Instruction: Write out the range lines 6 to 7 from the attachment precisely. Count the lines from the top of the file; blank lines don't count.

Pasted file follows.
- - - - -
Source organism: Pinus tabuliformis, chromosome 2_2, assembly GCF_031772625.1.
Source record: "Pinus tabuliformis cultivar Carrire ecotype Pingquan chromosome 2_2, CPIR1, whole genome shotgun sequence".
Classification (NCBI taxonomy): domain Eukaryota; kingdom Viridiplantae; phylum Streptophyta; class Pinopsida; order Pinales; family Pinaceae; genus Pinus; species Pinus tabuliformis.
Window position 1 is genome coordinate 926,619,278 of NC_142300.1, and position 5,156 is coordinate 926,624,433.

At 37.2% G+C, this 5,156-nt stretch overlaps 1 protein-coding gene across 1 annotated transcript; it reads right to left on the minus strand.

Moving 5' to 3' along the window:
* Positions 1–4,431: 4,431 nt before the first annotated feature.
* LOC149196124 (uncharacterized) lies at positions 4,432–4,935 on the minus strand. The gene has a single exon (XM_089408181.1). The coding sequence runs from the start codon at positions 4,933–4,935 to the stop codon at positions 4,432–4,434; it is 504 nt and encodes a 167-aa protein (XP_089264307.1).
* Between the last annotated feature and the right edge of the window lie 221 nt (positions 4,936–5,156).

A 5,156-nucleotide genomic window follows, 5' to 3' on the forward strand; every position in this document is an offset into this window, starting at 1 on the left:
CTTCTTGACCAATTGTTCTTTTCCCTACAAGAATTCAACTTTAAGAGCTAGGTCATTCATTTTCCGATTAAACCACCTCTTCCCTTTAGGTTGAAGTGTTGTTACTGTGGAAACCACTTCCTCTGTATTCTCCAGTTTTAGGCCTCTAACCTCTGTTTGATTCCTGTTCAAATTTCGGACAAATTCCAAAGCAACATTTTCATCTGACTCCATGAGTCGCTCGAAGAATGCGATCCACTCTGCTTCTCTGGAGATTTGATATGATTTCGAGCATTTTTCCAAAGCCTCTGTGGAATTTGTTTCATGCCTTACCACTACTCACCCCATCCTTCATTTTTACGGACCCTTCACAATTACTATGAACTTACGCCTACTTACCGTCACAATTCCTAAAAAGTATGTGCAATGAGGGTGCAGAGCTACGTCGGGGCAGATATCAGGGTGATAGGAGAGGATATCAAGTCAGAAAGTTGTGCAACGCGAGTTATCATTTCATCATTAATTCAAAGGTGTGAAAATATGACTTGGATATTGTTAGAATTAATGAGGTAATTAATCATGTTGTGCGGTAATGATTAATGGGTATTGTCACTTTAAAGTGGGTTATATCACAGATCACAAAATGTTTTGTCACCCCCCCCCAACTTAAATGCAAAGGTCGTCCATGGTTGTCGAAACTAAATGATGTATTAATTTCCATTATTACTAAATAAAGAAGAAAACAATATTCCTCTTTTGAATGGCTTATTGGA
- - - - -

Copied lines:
Moving 5' to 3' along the window:
* Positions 1–4,431: 4,431 nt before the first annotated feature.